Q: Our cat, Larry, is 21. And he’s in such good condition. Not sure what we’ve done right; how did he get to be this old? We’ve had cats live until their mid-teens but never this old. To what do we attribute his long life? —S. F., Orlando
A: Your Larry may have something in common with Larry King.
Odds are that Larry is an indoor-only cat. In any case, at his age, I hope you keep him inside only. He can’t be chased by wildlife or other cats inside, and won’t be hit by a car (and yes, cats are hit by cars).
Most cats who live that long have benefited from regular veterinary care. It truly does makes a difference. According to research learned at the Purina Companion Animal Summit, 2017, in Vancouver, BC Canada, even a slight amount of weight gain, and, similarly weight loss, are indicative of various potential medical problems.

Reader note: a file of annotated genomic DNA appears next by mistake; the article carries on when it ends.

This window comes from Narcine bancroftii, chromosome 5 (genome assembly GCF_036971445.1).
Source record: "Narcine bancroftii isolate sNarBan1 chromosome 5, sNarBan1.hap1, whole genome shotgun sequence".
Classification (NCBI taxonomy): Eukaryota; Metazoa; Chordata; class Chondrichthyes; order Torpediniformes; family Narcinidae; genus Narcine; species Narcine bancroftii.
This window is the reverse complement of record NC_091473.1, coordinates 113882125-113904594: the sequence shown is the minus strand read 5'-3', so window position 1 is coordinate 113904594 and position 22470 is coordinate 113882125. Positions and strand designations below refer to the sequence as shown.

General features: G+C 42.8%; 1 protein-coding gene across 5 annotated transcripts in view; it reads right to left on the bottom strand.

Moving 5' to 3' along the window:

Also, there’s a new simple blood test to detect kidney disease earlier, which might help even more cats make it past the age of 2o, as kidney disease is so common in cats. And, like most illnesses, it’s advantageous to catch it early. The test is called Symmetric dimethylarginine (SDMA). The test is offered with the IDEXX regular blood chemistry panel.
My bet is that your cat has been fed a good diet, too. And that your cat isn’t overweight and certainly not obese.
And the good love you’ve likely provided Larry, well, that is priceless.
Still, at the end of the day, much of the credit likely goes to your cat’s good genes.